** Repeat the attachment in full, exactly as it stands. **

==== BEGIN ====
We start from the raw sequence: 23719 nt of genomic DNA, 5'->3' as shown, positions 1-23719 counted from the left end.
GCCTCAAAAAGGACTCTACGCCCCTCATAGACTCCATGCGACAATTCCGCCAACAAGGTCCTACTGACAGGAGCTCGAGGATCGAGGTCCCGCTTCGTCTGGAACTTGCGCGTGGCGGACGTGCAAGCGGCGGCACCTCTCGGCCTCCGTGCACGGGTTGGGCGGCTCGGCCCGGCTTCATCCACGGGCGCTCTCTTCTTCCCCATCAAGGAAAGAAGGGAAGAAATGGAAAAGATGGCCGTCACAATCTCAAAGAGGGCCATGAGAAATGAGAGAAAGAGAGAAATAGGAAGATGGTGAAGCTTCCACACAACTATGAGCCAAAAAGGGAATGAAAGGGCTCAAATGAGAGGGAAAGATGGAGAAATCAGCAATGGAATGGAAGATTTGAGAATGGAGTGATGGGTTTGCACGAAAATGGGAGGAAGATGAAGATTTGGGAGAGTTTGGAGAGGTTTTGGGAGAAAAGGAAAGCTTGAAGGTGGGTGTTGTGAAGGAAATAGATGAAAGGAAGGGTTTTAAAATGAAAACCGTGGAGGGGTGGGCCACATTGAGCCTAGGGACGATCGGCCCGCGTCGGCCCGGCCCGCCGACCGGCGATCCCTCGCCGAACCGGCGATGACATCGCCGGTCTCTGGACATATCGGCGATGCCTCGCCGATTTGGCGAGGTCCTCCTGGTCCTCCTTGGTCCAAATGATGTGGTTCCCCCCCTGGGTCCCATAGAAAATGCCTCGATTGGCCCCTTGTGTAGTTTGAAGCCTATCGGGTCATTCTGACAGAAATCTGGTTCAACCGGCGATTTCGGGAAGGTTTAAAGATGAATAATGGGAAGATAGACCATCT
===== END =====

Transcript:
We start from the raw sequence: 23719 nt of genomic DNA, 5'->3' as shown, positions 1-23719 counted from the left end.
GCCTCAAAAAGGACTCTACGCCCCTCATAGACTCCATGCGACAATTCCGCCAACAAGGTCCTACTGACAGGAGCTCGAGGATCGAGGTCCCGCTTCGTCTGGAACTTGCGCGTGGCGGACGTGCAAGCGGCGGCACCTCTCGGCCTCCGTGCACGGGTTGGGCGGCTCGGCCCGGCTTCATCCACGGGCGCTCTCTTCTTCCCCATCAAGGAAAGAAGGGAAGAAATGGAAAAGATGGCCGTCACAATCTCAAAGAGGGCCATGAGAAATGAGAGAAAGAGAGAAATAGGAAGATGGTGAAGCTTCCACACAACTATGAGCCAAAAAGGGAATGAAAGGGCTCAAATGAGAGGGAAAGATGGAGAAATCAGCAATGGAATGGAAGATTTGAGAATGGAGTGATGGGTTTGCACGAAAATGGGAGGAAGATGAAGATTTGGGAGAGTTTGGAGAGGTTTTGGGAGAAAAGGAAAGCTTGAAGGTGGGTGTTGTGAAGGAAATAGATGAAAGGAAGGGTTTTAAAATGAAAACCGTGGAGGGGTGGGCCACATTGAGCCTAGGGACGATCGGCCCGCGTCGGCCCGGCCCGCCGACCGGCGATCCCTCGCCGAACCGGCGATGACATCGCCGGTCTCTGGACATATCGGCGATGCCTCGCCGATTTGGCGAGGTCCTCCTGGTCCTCCTTGGTCCAAATGATGTGGTTCCCCCCCTGGGTCCCATAGAAAATGCCTCGATTGGCCCCTTGTGTAGTTTGAAGCCTATCGGGTCATTCTGACAGAAATCTGGTTCAACCGGCGATTTCGGGAAGGTTTAAAGATGAATAATGGGAAGATAGACCATCT